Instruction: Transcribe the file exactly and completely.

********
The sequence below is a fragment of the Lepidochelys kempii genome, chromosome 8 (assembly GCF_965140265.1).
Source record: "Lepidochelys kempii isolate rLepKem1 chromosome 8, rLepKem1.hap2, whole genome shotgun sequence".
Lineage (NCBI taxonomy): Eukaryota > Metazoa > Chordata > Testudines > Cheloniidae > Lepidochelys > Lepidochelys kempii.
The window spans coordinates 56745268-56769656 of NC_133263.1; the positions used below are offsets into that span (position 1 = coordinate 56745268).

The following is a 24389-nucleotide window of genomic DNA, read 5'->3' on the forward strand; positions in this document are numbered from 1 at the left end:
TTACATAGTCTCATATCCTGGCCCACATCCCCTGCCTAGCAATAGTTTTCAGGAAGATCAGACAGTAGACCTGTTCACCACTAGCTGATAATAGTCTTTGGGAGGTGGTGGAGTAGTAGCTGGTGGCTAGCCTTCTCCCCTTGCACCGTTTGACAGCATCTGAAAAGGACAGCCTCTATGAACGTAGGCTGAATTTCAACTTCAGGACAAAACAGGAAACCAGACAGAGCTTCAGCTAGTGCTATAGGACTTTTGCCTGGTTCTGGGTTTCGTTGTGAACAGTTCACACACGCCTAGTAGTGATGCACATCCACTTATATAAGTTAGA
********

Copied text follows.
The sequence below is a fragment of the Lepidochelys kempii genome, chromosome 8 (assembly GCF_965140265.1).
Source record: "Lepidochelys kempii isolate rLepKem1 chromosome 8, rLepKem1.hap2, whole genome shotgun sequence".
Lineage (NCBI taxonomy): Eukaryota > Metazoa > Chordata > Testudines > Cheloniidae > Lepidochelys > Lepidochelys kempii.
The window spans coordinates 56745268-56769656 of NC_133263.1; the positions used below are offsets into that span (position 1 = coordinate 56745268).

The following is a 24389-nucleotide window of genomic DNA, read 5'->3' on the forward strand; positions in this document are numbered from 1 at the left end:
TTACATAGTCTCATATCCTGGCCCACATCCCCTGCCTAGCAATAGTTTTCAGGAAGATCAGACAGTAGACCTGTTCACCACTAGCTGATAATAGTCTTTGGGAGGTGGTGGAGTAGTAGCTGGTGGCTAGCCTTCTCCCCTTGCACCGTTTGACAGCATCTGAAAAGGACAGCCTCTATGAACGTAGGCTGAATTTCAACTTCAGGACAAAACAGGAAACCAGACAGAGCTTCAGCTAGTGCTATAGGACTTTTGCCTGGTTCTGGGTTTCGTTGTGAACAGTTCACACACGCCTAGTAGTGATGCACATCCACTTATATAAGTTAGA